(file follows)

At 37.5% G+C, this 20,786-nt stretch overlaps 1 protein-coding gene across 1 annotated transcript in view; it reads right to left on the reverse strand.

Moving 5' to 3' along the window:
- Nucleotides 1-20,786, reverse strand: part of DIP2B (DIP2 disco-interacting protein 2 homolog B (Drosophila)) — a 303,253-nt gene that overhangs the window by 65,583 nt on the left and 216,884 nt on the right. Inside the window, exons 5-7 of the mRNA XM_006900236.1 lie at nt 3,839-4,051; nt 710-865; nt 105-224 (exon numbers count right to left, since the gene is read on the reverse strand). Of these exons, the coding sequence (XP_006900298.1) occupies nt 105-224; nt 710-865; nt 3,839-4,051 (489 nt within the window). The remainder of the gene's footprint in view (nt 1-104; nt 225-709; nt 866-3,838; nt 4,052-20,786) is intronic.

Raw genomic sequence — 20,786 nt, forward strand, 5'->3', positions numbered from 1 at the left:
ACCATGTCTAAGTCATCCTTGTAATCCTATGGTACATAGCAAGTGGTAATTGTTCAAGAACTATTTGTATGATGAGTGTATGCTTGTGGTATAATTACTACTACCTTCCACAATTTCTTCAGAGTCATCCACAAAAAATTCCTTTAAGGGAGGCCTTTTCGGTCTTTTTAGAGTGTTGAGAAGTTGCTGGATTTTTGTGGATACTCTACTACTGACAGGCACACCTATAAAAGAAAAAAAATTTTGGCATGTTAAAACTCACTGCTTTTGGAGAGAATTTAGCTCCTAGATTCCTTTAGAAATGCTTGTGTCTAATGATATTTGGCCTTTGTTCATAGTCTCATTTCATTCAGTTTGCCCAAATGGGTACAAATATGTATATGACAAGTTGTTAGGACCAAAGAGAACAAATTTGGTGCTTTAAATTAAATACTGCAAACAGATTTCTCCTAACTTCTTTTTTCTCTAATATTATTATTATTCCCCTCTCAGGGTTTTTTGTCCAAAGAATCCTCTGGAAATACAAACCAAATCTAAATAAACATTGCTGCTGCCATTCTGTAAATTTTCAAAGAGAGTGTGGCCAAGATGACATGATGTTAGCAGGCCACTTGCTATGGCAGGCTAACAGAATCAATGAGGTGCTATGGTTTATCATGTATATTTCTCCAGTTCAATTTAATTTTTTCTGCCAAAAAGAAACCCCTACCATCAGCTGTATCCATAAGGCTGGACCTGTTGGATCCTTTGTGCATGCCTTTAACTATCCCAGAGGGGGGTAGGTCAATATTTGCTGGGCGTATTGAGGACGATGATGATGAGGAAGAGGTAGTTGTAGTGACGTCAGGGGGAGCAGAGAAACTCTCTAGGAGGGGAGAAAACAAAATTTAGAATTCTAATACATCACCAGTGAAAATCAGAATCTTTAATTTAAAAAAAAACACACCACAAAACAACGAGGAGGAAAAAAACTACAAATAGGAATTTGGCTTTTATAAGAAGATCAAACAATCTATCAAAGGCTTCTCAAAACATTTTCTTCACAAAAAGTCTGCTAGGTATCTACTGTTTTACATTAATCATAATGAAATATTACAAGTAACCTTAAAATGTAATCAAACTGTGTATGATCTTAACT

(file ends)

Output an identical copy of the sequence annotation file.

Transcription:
At 37.5% G+C, this 20,786-nt stretch overlaps 1 protein-coding gene across 1 annotated transcript in view; it reads right to left on the reverse strand.

Moving 5' to 3' along the window:
- Nucleotides 1-20,786, reverse strand: part of DIP2B (DIP2 disco-interacting protein 2 homolog B (Drosophila)) — a 303,253-nt gene that overhangs the window by 65,583 nt on the left and 216,884 nt on the right. Inside the window, exons 5-7 of the mRNA XM_006900236.1 lie at nt 3,839-4,051; nt 710-865; nt 105-224 (exon numbers count right to left, since the gene is read on the reverse strand). Of these exons, the coding sequence (XP_006900298.1) occupies nt 105-224; nt 710-865; nt 3,839-4,051 (489 nt within the window). The remainder of the gene's footprint in view (nt 1-104; nt 225-709; nt 866-3,838; nt 4,052-20,786) is intronic.

Raw genomic sequence — 20,786 nt, forward strand, 5'->3', positions numbered from 1 at the left:
ACCATGTCTAAGTCATCCTTGTAATCCTATGGTACATAGCAAGTGGTAATTGTTCAAGAACTATTTGTATGATGAGTGTATGCTTGTGGTATAATTACTACTACCTTCCACAATTTCTTCAGAGTCATCCACAAAAAATTCCTTTAAGGGAGGCCTTTTCGGTCTTTTTAGAGTGTTGAGAAGTTGCTGGATTTTTGTGGATACTCTACTACTGACAGGCACACCTATAAAAGAAAAAAAATTTTGGCATGTTAAAACTCACTGCTTTTGGAGAGAATTTAGCTCCTAGATTCCTTTAGAAATGCTTGTGTCTAATGATATTTGGCCTTTGTTCATAGTCTCATTTCATTCAGTTTGCCCAAATGGGTACAAATATGTATATGACAAGTTGTTAGGACCAAAGAGAACAAATTTGGTGCTTTAAATTAAATACTGCAAACAGATTTCTCCTAACTTCTTTTTTCTCTAATATTATTATTATTCCCCTCTCAGGGTTTTTTGTCCAAAGAATCCTCTGGAAATACAAACCAAATCTAAATAAACATTGCTGCTGCCATTCTGTAAATTTTCAAAGAGAGTGTGGCCAAGATGACATGATGTTAGCAGGCCACTTGCTATGGCAGGCTAACAGAATCAATGAGGTGCTATGGTTTATCATGTATATTTCTCCAGTTCAATTTAATTTTTTCTGCCAAAAAGAAACCCCTACCATCAGCTGTATCCATAAGGCTGGACCTGTTGGATCCTTTGTGCATGCCTTTAACTATCCCAGAGGGGGGTAGGTCAATATTTGCTGGGCGTATTGAGGACGATGATGATGAGGAAGAGGTAGTTGTAGTGACGTCAGGGGGAGCAGAGAAACTCTCTAGGAGGGGAGAAAACAAAATTTAGAATTCTAATACATCACCAGTGAAAATCAGAATCTTTAATTTAAAAAAAAACACACCACAAAACAACGAGGAGGAAAAAAACTACAAATAGGAATTTGGCTTTTATAAGAAGATCAAACAATCTATCAAAGGCTTCTCAAAACATTTTCTTCACAAAAAGTCTGCTAGGTATCTACTGTTTTACATTAATCATAATGAAATATTACAAGTAACCTTAAAATGTAATCAAACTGTGTATGATCTTAACT